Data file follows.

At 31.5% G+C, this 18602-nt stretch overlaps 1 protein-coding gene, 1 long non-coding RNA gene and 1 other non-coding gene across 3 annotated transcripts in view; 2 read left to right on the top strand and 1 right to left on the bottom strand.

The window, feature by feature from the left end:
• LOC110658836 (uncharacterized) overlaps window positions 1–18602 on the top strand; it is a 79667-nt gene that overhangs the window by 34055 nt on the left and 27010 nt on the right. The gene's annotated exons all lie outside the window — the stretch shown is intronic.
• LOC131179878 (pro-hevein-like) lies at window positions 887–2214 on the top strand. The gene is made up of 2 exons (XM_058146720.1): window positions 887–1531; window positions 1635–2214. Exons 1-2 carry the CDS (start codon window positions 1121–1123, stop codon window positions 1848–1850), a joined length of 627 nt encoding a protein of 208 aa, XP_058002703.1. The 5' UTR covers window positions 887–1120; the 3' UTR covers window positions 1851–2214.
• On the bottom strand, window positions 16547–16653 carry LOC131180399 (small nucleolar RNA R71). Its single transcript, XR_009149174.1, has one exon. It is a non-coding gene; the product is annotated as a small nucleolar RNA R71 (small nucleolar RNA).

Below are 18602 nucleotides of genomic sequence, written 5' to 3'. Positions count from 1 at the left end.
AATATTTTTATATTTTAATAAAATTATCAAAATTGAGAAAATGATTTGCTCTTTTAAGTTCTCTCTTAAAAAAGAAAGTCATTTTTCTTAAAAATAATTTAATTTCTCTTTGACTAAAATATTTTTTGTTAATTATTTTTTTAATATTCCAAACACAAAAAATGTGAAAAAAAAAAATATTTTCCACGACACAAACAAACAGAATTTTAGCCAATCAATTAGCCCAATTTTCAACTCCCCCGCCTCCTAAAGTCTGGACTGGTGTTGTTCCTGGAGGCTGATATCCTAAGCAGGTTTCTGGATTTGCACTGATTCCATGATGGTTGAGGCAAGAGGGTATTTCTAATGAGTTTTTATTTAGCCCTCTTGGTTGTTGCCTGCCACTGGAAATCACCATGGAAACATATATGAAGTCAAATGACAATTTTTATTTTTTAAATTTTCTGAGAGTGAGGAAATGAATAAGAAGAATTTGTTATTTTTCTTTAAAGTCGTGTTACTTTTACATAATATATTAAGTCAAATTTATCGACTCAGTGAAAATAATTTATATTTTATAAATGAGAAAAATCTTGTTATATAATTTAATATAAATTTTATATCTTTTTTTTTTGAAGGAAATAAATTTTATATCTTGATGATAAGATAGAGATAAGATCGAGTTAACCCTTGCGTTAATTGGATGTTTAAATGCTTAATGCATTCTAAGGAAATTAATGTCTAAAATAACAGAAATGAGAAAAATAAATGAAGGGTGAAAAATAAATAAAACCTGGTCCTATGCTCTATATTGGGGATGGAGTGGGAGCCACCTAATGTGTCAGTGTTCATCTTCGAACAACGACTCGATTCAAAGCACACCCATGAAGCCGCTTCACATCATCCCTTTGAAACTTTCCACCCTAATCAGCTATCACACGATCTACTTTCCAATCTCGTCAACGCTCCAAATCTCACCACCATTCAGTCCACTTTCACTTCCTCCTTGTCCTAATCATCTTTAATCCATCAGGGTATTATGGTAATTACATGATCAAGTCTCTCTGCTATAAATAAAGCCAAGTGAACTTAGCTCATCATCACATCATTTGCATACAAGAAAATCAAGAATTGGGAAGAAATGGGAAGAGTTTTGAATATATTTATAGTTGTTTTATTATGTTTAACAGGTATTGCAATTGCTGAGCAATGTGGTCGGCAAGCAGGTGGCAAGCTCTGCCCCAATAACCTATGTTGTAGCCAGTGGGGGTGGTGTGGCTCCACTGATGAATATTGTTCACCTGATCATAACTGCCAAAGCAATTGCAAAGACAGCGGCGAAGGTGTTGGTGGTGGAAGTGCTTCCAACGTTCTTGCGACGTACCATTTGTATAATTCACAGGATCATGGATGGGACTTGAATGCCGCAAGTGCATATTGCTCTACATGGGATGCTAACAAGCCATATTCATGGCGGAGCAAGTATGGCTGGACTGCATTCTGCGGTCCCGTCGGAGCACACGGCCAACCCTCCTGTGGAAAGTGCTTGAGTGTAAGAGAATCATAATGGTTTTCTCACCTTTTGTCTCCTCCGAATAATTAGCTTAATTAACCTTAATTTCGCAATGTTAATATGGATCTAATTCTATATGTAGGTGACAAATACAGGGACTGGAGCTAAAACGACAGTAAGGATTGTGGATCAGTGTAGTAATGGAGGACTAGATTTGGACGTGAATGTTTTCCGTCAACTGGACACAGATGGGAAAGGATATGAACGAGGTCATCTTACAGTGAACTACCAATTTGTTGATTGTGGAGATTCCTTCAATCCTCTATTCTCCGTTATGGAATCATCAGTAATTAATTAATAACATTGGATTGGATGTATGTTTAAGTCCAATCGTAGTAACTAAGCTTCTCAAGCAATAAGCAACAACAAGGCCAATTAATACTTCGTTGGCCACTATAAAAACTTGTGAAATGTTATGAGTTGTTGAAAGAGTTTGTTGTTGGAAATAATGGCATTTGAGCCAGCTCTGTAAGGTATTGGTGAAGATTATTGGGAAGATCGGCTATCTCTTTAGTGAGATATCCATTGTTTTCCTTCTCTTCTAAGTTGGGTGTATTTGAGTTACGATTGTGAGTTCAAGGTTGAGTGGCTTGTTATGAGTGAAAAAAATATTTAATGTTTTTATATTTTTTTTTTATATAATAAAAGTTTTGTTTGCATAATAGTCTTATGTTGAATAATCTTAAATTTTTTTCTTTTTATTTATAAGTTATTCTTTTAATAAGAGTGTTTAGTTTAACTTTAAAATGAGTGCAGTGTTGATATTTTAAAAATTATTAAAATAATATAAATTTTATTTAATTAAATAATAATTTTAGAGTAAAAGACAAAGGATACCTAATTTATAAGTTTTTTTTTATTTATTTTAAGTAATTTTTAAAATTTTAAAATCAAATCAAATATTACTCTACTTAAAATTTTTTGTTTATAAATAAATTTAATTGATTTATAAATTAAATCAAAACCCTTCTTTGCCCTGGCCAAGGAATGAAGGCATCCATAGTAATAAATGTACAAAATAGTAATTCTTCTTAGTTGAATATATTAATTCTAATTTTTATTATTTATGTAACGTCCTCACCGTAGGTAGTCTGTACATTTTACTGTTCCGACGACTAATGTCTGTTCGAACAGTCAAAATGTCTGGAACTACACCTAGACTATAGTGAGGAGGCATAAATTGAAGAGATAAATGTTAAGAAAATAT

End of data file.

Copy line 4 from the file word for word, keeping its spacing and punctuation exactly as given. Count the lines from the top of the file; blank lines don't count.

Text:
• LOC131179878 (pro-hevein-like) lies at window positions 887–2214 on the top strand. The gene is made up of 2 exons (XM_058146720.1): window positions 887–1531; window positions 1635–2214. Exons 1-2 carry the CDS (start codon window positions 1121–1123, stop codon window positions 1848–1850), a joined length of 627 nt encoding a protein of 208 aa, XP_058002703.1. The 5' UTR covers window positions 887–1120; the 3' UTR covers window positions 1851–2214.